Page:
Judicial District of Fairfield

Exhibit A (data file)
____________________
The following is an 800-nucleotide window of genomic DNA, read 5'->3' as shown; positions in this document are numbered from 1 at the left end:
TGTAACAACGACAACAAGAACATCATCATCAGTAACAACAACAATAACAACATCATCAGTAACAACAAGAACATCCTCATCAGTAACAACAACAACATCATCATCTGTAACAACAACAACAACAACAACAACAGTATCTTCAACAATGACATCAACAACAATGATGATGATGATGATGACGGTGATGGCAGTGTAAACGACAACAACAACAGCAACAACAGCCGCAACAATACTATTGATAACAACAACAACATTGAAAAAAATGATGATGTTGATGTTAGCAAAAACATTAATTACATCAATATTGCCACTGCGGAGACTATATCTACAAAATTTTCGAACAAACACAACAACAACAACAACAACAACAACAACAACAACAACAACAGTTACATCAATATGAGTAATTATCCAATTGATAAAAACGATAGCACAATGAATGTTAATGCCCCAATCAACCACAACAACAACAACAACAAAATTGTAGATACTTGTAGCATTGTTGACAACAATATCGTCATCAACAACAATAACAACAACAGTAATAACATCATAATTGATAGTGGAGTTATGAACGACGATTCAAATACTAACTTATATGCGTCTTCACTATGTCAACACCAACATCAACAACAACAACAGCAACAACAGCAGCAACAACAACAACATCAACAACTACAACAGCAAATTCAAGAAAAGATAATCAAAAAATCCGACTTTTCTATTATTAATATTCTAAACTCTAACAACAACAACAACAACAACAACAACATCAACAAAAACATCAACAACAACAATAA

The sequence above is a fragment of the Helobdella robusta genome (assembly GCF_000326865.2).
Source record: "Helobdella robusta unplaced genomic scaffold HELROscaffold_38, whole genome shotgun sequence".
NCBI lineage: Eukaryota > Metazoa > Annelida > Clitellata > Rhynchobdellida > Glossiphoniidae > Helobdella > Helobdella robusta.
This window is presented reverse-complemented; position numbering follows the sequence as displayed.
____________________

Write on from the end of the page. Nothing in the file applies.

Criminal; Whether a BB Gun is a Firearm for Purposes of the Criminal Statutes. Following a jury trial, the defendant was convicted of attempt to commit first degree robbery in violation of General Statutes 53a-49 and 53a-134 (a) (4) and commission of a felony with a firearm in violation of General Statutes 53-202k. The charges stemmed from allegations that the defendant attempted to rob a man while armed with a spring loaded air gun designed to shoot .177 caliber steel BBs. The defendant appeals, claiming that the convictions should be set aside because the evidence was insufficient to warrant the jury's finding that he was armed with, displayed or threatened the use of a "firearm" as contemplated by 53a-134 (a) (4) and 53-202k. The defendant argues that a BB gun is not a firearm because it is not a weapon from which a shot is discharged by gunpowder. While the defendant acknowledges that General Statutes 53a-3 (19) defines a firearm as "any sawed-off shotgun, machine gun, rifle, shotgun, pistol, revolver or other weapon . . . from which a shot may be discharged" (emphasis added), he contends that the commonly understood meaning of firearm is a weapon which acts by force of gunpowder. The defendant also claims that, as the six examples of firearms cited in 53a-3 (19) are all commonly understood to use gunpowder, application of the rule of ejusdem generis leads to the conclusion that the legislature intended that all firearms must be discharged by gunpowder. Finally, the defendant claims that an examination of the legislative history of 53a-3 (19) lends further support to his claim that the legislature does not consider BB guns and air guns to be firearms.